Jolene Brewster is the quintessential Alberta cowgirl:
Ask Jolene Brewster about the Alberta Rockies and her eyes immediately light up. After all, this place is in her blood.
Jolene is part of a long line of Albertans passionate about the Western lifestyle. Her father still goes hunting in the mountains every year and her grandfather used to pack and guide in the wilderness with Bud Brewster – one of the very first tour guides and operators in Banff National Park.
You might say that Jolene is the quintessential Alberta cowgirl: she’s a former rodeo queen and is proud to carry on many of the western traditions that have been so important to her family.
“The older I get the more I realize how important it is. You have to keep the spirit alive. I see why my parents and grandparents were so excited to share it (the western lifestyle) with me and now it is something I am really excited to share with my daughter,” said Jolene.
Growing Up With Alberta Traditions
She remembers her parents taking her to the Calgary Stampede when she was a child, which instilled within Jolene the importance of celebrating her Alberta Heritage.
“Horses were always a part of my life, as well as the cowboy lifestyle and the Western spirit,” she says. “My family is very proud of their story of coming to Canada in the late 1800s and the Western spirit runs pretty deeply in all of our blood.”
Becoming a Rodeo Queen
In the year 2000 Jolene was named Calgary Stampede Rodeo Queen, an honour that was incredibly important to her.
“That was a huge moment. It meant so much to my family and that was one of the most meaningful parts of that story for me – the fact that I was representing our family heritage.”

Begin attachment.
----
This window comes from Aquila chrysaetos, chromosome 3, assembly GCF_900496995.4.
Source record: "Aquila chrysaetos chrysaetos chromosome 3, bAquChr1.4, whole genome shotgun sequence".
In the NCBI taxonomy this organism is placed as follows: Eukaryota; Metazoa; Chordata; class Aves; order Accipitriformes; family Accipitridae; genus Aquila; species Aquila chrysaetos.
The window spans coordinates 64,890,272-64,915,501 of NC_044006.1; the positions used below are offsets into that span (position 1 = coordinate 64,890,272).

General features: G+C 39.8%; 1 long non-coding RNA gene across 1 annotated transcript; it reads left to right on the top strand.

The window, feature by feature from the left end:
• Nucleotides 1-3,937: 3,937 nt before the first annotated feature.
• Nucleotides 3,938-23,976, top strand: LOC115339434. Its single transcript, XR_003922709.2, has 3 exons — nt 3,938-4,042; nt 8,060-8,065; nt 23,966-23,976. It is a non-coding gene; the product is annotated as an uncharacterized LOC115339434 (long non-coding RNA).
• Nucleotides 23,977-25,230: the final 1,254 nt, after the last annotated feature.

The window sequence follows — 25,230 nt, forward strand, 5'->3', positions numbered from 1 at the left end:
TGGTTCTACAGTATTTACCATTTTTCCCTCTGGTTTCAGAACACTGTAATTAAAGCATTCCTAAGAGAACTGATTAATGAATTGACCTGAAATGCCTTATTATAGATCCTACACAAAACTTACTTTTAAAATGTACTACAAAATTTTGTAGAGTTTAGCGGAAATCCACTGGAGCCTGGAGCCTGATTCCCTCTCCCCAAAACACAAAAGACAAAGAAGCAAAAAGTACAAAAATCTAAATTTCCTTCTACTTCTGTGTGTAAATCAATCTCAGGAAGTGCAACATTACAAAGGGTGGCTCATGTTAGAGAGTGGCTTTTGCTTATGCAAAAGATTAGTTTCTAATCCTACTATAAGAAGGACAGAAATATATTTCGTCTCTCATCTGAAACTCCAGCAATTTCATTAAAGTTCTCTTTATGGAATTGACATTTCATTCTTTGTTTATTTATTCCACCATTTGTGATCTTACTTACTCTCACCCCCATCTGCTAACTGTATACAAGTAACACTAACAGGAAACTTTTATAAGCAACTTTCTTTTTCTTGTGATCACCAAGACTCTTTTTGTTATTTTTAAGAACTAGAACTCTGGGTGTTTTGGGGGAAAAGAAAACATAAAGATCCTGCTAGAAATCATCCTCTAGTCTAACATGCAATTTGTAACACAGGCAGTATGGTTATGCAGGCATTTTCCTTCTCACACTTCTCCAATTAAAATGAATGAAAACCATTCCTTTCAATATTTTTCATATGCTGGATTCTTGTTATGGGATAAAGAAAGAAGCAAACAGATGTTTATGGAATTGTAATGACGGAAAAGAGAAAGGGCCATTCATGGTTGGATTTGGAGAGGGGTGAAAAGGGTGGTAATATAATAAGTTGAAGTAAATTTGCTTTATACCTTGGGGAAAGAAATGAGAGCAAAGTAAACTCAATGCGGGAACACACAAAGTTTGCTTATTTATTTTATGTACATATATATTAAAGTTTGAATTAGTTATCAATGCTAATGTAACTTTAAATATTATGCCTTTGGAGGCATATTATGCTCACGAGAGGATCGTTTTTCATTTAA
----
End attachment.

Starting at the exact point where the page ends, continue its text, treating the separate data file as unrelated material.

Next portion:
“The Calgary Stampede Queen and Princesses are the walking, talking poster for the city of Calgary. We travelled all over Alberta and our job was to meet and greet people,” describes Jolene. “The Calgary Stampede is famous for Western hospitality and we were the epitome of that.”
Guiding Celebrities Through The Rocky Mountains
One of the most memorable moments on the job for Jolene was when the Calgary Stampede phoned her to ask if she would take 2014 Parade Marshall William Shatner out on a horse riding trip. She recalls being impressed at the fact that Shatner, a man in his 80s, could ride for seven hours through the mountains.
“We took him out with his wife, his kids and his grandkids. We crossed rivers and had a campfire cookout, it was a beautiful sunny day and every one was in good spirits… I was so proud to be hosting Captain Kirk on a horse!”
Working at Banff Trail Riders
Banff Trail Riders is the largest outfitter in Alberta and plenty of cowboys and cowgirls walk through the door every day. Jolene has plenty of awe and admiration for the people who live as closely to the authentic Wild West lifestyle as possible.
“Within the Stampede family there are a lot of devoted cowboys – but not many people live the lifestyle in totality. They live, eat and breathe it. They don’t have a side city life, they are true cowboys.”
Many visitors to Alberta are surprised to discover that this authentic world of cowboys still exists – but what surprises them more is how wild and untamed the Rockies really are.
Jolene says that she often sees guests blown away by the number of animals they can spot in Banff National Park, from elk to deer to bears to muskrats.
“People know they are coming to the pristine Rocky Mountains but I don’t think they realize how raw and authentic it really is. They get to see wild animals from town, they don’t have to go out in the middle of nowhere in an unsafe zone.”
Jolene grew up surrounded by this wilderness and has never taken her location for granted. “I feel very lucky and grateful to have been born here and to live here.” Working with Banff Trail Riders allows her to share her passion for the Rockies with others and pass on these authentic Western traditions.